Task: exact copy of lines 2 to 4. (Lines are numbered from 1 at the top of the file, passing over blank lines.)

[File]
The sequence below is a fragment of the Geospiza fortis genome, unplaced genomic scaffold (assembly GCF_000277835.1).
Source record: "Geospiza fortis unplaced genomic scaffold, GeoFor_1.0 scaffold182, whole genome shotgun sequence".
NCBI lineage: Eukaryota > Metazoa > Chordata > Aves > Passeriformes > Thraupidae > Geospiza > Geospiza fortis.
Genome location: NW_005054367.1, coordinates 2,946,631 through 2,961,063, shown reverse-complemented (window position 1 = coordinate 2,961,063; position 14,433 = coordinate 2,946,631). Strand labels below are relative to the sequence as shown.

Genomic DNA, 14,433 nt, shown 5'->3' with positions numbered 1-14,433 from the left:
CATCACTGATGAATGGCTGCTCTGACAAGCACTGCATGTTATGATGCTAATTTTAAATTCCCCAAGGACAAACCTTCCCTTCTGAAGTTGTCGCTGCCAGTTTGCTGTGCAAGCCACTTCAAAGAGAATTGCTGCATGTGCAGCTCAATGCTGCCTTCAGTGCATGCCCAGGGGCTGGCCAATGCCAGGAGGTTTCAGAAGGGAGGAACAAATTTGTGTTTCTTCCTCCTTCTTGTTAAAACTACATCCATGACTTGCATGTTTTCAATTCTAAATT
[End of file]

Source record: "Geospiza fortis unplaced genomic scaffold, GeoFor_1.0 scaffold182, whole genome shotgun sequence".
NCBI lineage: Eukaryota > Metazoa > Chordata > Aves > Passeriformes > Thraupidae > Geospiza > Geospiza fortis.
Genome location: NW_005054367.1, coordinates 2,946,631 through 2,961,063, shown reverse-complemented (window position 1 = coordinate 2,961,063; position 14,433 = coordinate 2,946,631). Strand labels below are relative to the sequence as shown.